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Dracula review

It's the Warren terror

BBC One • 26 December

Director: Bill Eagles

Starring: Marc Warren, Tom Burke, Stephanie
Leonidas, Sophia Myles, David Suchet


The world may need unlimited love,
eternal peace and a cure for the
common cold, but you’d be hard pushed
to argue that it needs another Dracula.
Bram Stoker’s blood-lusting icon may
well eclipse Sherlock Holmes as the
fictional character most often
committed to celluloid: Lugosi, Lee,
Leslie Nielsen (perish the thought) and
an entire undead legion of thesps have
added a vampiric notch to their résumés
over the decades.

Now comes Marc Warren, leading this
Christmas adaptation from the BBC.
Best known as a flash Cockney swindler
in Hustle, he’s a choice that’s not so
much leftfield as in a different sports
arena altogether. He’s a revelation: first
seen as a decrepit husk, he seems
burdened by the dark weight of
centuries, but arriving in England in
rejuvenated mode he offers us a Dracula
that feels startlingly new, a serial seducer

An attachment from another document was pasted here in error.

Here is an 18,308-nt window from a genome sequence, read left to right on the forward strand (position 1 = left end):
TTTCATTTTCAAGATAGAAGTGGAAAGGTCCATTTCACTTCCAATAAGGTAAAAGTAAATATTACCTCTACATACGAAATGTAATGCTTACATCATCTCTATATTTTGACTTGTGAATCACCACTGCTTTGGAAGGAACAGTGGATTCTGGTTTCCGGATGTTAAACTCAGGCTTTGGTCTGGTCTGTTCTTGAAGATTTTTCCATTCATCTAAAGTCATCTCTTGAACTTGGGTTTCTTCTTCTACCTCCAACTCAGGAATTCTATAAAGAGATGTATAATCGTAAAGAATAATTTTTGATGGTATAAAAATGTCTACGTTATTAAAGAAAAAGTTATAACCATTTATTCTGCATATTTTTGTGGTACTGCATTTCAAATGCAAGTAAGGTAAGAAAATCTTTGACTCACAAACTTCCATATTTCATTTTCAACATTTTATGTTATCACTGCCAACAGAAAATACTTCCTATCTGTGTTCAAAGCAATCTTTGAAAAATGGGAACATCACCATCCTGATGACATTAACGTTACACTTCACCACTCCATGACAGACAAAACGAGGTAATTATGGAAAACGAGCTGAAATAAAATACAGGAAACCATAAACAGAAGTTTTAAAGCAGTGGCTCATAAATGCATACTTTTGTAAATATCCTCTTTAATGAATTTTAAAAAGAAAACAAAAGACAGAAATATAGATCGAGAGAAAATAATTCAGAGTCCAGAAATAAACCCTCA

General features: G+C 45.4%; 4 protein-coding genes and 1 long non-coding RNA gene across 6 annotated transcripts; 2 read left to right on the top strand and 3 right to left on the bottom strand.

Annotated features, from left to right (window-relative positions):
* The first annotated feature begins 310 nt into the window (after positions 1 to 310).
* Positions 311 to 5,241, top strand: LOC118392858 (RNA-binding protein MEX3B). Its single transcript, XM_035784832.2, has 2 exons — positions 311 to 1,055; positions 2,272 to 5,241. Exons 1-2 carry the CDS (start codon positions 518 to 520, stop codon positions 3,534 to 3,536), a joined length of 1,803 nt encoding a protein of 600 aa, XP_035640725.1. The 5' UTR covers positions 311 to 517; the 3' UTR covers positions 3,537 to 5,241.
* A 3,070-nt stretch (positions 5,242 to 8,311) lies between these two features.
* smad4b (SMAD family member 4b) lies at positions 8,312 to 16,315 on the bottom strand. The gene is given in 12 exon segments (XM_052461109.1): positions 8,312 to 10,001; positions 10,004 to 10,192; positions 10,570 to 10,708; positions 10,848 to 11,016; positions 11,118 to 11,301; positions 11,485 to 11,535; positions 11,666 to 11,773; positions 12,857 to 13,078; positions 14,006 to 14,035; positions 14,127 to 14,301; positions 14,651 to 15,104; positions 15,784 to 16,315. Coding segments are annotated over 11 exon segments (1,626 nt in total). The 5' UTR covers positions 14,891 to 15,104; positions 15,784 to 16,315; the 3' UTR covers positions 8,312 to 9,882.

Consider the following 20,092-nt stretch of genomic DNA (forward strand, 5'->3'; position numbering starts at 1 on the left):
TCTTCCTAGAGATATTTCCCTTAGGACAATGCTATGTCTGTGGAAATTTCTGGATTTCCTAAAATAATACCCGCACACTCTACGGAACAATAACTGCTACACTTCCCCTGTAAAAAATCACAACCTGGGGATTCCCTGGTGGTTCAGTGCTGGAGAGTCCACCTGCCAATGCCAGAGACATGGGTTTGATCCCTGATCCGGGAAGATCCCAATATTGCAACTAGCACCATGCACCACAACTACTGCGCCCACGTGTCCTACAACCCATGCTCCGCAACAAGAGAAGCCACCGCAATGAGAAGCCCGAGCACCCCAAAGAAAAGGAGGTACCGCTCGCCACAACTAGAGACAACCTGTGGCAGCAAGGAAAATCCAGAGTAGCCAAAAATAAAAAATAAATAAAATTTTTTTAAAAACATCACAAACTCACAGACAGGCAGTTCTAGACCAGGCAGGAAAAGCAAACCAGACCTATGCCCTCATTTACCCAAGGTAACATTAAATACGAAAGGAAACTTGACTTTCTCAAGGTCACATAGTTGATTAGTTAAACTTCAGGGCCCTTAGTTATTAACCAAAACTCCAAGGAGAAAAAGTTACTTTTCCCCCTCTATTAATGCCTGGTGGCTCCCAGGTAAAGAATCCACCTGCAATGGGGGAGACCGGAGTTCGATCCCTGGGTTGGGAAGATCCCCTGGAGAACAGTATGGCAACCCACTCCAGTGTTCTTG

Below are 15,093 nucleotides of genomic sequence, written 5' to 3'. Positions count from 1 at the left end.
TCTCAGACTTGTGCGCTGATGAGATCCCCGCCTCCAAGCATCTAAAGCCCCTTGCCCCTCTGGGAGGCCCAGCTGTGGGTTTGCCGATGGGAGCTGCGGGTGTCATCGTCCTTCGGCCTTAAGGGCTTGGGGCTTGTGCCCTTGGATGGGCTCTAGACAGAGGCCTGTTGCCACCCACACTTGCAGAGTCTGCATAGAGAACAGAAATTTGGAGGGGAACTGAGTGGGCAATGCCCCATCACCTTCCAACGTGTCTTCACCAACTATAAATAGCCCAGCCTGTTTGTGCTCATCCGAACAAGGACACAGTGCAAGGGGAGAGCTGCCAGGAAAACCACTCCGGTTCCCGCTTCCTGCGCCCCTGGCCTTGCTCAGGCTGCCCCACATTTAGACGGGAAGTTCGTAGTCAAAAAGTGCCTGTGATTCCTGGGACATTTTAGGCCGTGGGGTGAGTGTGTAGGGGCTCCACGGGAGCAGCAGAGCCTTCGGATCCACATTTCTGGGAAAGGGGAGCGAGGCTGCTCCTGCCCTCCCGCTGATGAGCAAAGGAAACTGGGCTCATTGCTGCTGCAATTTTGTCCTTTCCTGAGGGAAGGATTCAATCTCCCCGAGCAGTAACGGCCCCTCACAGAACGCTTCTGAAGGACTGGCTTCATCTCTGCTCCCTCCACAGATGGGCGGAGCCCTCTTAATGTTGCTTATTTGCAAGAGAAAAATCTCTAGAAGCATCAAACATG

stripped of charm, loathsome and
libidinous, a horny little reptile who
murmurs, “I enjoy the women in this
house…” and makes it a switchblade
threat to the men. Yes, in daylight his
make-up leaves him looking
uncomfortably like an emo Munster, but
he’s a smart, unpredictable piece of
casting that justifies itself.

It’s a fine cast, actually. Sophia Myles
and Stephanie Leonidas bring real
emotion to Lucy and Mina, while David
Suchet’s broken Van Helsing lacks the
zeal of a Peter Cushing but somehow
feels all the more true: a good man
clearly scarred by unspeakable horrors.

The foundations of Stoker’s tale are
here, and there are some intriguing boltons,
including a cult of worshippers who
summon Dracula to England. The lurking
syphillitic metaphor in the novel is
teased out and foregrounded, upping
the body–horror quotient, and there’s a
genuinely erotic moment as Dracula
seduces Lucy in her marital bed.

But there’s something resolutely lowkey
about this adaptation. Too many
scenes feel like anaemic echoes of
Coppola’s Bram Stoker’s Dracula, and
while its stateliness slots it into the
Beeb’s Christmas ghost story heritage,
it also feels at odds with the creative
possibilities of the 21st century. It’s
decent, but it craves a touch more
imagination and – shoot me now – a
little more bite.

Nick Setchfield

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